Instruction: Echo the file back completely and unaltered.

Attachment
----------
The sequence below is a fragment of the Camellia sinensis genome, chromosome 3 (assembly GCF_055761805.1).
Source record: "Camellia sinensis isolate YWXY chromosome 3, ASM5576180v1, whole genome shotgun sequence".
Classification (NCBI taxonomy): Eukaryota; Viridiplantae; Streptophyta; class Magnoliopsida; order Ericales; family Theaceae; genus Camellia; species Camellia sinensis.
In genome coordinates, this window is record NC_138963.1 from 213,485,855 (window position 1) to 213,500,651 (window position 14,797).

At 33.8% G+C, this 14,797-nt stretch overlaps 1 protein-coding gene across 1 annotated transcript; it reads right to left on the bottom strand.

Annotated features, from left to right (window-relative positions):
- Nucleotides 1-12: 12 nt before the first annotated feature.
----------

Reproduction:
The sequence below is a fragment of the Camellia sinensis genome, chromosome 3 (assembly GCF_055761805.1).
Source record: "Camellia sinensis isolate YWXY chromosome 3, ASM5576180v1, whole genome shotgun sequence".
Classification (NCBI taxonomy): Eukaryota; Viridiplantae; Streptophyta; class Magnoliopsida; order Ericales; family Theaceae; genus Camellia; species Camellia sinensis.
In genome coordinates, this window is record NC_138963.1 from 213,485,855 (window position 1) to 213,500,651 (window position 14,797).

At 33.8% G+C, this 14,797-nt stretch overlaps 1 protein-coding gene across 1 annotated transcript; it reads right to left on the bottom strand.

Annotated features, from left to right (window-relative positions):
- Nucleotides 1-12: 12 nt before the first annotated feature.